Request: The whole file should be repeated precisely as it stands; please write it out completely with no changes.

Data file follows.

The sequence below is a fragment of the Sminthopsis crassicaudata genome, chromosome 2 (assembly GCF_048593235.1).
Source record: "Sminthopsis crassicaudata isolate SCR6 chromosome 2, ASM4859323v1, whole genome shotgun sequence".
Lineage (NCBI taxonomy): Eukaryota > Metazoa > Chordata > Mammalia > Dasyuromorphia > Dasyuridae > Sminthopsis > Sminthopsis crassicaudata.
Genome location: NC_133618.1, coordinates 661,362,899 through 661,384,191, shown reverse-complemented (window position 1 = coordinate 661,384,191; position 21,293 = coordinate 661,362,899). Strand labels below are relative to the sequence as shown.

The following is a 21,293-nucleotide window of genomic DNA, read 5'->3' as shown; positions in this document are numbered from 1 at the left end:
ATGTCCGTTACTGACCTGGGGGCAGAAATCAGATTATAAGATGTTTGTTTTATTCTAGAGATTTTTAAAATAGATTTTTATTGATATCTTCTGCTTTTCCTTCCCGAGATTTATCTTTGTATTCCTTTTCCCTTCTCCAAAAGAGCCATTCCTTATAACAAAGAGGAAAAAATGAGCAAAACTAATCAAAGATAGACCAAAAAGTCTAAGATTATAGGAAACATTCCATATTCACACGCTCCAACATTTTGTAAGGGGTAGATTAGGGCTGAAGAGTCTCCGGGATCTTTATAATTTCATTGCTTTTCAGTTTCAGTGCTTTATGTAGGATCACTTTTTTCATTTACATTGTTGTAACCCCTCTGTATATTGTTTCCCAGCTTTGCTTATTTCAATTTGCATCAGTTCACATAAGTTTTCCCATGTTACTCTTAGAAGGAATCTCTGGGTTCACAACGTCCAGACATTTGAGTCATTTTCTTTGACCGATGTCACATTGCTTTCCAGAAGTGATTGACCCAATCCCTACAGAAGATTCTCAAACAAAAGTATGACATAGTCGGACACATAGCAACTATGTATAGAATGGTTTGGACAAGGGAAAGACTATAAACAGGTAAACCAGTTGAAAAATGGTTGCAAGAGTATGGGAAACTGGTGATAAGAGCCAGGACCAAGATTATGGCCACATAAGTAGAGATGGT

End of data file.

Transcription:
The sequence below is a fragment of the Sminthopsis crassicaudata genome, chromosome 2 (assembly GCF_048593235.1).
Source record: "Sminthopsis crassicaudata isolate SCR6 chromosome 2, ASM4859323v1, whole genome shotgun sequence".
Lineage (NCBI taxonomy): Eukaryota > Metazoa > Chordata > Mammalia > Dasyuromorphia > Dasyuridae > Sminthopsis > Sminthopsis crassicaudata.
Genome location: NC_133618.1, coordinates 661,362,899 through 661,384,191, shown reverse-complemented (window position 1 = coordinate 661,384,191; position 21,293 = coordinate 661,362,899). Strand labels below are relative to the sequence as shown.

The following is a 21,293-nucleotide window of genomic DNA, read 5'->3' as shown; positions in this document are numbered from 1 at the left end:
ATGTCCGTTACTGACCTGGGGGCAGAAATCAGATTATAAGATGTTTGTTTTATTCTAGAGATTTTTAAAATAGATTTTTATTGATATCTTCTGCTTTTCCTTCCCGAGATTTATCTTTGTATTCCTTTTCCCTTCTCCAAAAGAGCCATTCCTTATAACAAAGAGGAAAAAATGAGCAAAACTAATCAAAGATAGACCAAAAAGTCTAAGATTATAGGAAACATTCCATATTCACACGCTCCAACATTTTGTAAGGGGTAGATTAGGGCTGAAGAGTCTCCGGGATCTTTATAATTTCATTGCTTTTCAGTTTCAGTGCTTTATGTAGGATCACTTTTTTCATTTACATTGTTGTAACCCCTCTGTATATTGTTTCCCAGCTTTGCTTATTTCAATTTGCATCAGTTCACATAAGTTTTCCCATGTTACTCTTAGAAGGAATCTCTGGGTTCACAACGTCCAGACATTTGAGTCATTTTCTTTGACCGATGTCACATTGCTTTCCAGAAGTGATTGACCCAATCCCTACAGAAGATTCTCAAACAAAAGTATGACATAGTCGGACACATAGCAACTATGTATAGAATGGTTTGGACAAGGGAAAGACTATAAACAGGTAAACCAGTTGAAAAATGGTTGCAAGAGTATGGGAAACTGGTGATAAGAGCCAGGACCAAGATTATGGCCACATAAGTAGAGATGGT